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Page 1 iPOP2009, Tokyo, Japan Selecting Domain Paths in Inter-Domain MPLS-TE and GMPLS Adrian Farrel, Old Dog Consulting Daniel King, Old Dog Consulting.

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Presentation on theme: "Page 1 iPOP2009, Tokyo, Japan Selecting Domain Paths in Inter-Domain MPLS-TE and GMPLS Adrian Farrel, Old Dog Consulting Daniel King, Old Dog Consulting."— Presentation transcript:

1 Page 1 iPOP2009, Tokyo, Japan Selecting Domain Paths in Inter-Domain MPLS-TE and GMPLS Adrian Farrel, Old Dog Consulting Daniel King, Old Dog Consulting Tomonori Takeda, NTT Old Dog Consulting

2 Page 2 iPOP2009, Tokyo, Japan Old Dog Consulting Agenda Existing multi-domain PCE techniques Domain meshes Navigating the domain mesh Hierarchical PCE –Objective Functions –Procedures & Extensions Advanced applications Work to be done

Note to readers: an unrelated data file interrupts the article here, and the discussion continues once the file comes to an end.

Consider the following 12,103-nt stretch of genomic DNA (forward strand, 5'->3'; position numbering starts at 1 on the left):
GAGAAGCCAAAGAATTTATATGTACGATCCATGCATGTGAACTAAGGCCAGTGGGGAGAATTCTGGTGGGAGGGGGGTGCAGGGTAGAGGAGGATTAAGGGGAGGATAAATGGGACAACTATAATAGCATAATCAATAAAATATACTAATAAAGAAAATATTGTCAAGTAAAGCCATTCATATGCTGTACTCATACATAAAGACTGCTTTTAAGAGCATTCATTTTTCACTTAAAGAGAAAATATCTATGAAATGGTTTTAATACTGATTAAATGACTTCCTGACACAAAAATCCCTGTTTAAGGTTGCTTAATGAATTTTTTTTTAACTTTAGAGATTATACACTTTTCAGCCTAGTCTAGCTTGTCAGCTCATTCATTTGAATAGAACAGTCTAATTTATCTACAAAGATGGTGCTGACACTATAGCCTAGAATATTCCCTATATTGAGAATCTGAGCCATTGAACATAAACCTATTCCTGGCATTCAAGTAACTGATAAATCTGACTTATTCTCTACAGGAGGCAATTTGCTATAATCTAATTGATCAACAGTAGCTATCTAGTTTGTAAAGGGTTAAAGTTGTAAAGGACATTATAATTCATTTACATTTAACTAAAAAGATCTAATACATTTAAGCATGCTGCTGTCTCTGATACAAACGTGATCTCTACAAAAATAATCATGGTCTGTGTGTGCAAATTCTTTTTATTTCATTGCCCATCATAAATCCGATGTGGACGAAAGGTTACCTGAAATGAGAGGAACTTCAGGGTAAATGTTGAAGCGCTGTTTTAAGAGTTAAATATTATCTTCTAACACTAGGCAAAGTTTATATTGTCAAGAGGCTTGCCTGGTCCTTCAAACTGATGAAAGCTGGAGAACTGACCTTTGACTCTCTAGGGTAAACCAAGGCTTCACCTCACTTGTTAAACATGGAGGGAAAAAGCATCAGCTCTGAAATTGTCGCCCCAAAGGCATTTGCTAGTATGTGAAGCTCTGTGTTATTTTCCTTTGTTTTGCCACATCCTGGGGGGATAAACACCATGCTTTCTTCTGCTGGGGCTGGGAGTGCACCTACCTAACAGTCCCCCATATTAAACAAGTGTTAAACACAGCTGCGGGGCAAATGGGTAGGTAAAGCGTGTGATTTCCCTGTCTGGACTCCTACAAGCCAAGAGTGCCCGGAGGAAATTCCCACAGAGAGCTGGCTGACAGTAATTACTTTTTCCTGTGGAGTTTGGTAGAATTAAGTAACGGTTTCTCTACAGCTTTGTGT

3 Page 3 iPOP2009, Tokyo, Japan Old Dog Consulting Existing Multi-Domain PCE Techniques PCE can be used to determine end-to-end paths in multi-domain GMPLS and MPLS-TE networks –per-domain path computation techniques Devolve the computation of a path segment to each domain entry point Suits simply-connected domains and where the preferred points of interconnection are known –Backwards Recursive Path Computation (BRPC) Allow the PCEs to collaborate to select an optimal end-to-end path that crosses multiple domains Suits environments where multiple connections exist between domains and there is no preference for the choice of points of interconnection The assumption is the sequence of domains is well known, these techniques do not suit complex domain environments –Large, meshy environments –Multi-homed and multiply interconnected domains How do we derive an optimal end-to-end domain path sequences? –Definition of optimal will depend on policy Optimal trees Small number of domains crossed Reduce the number of border routers used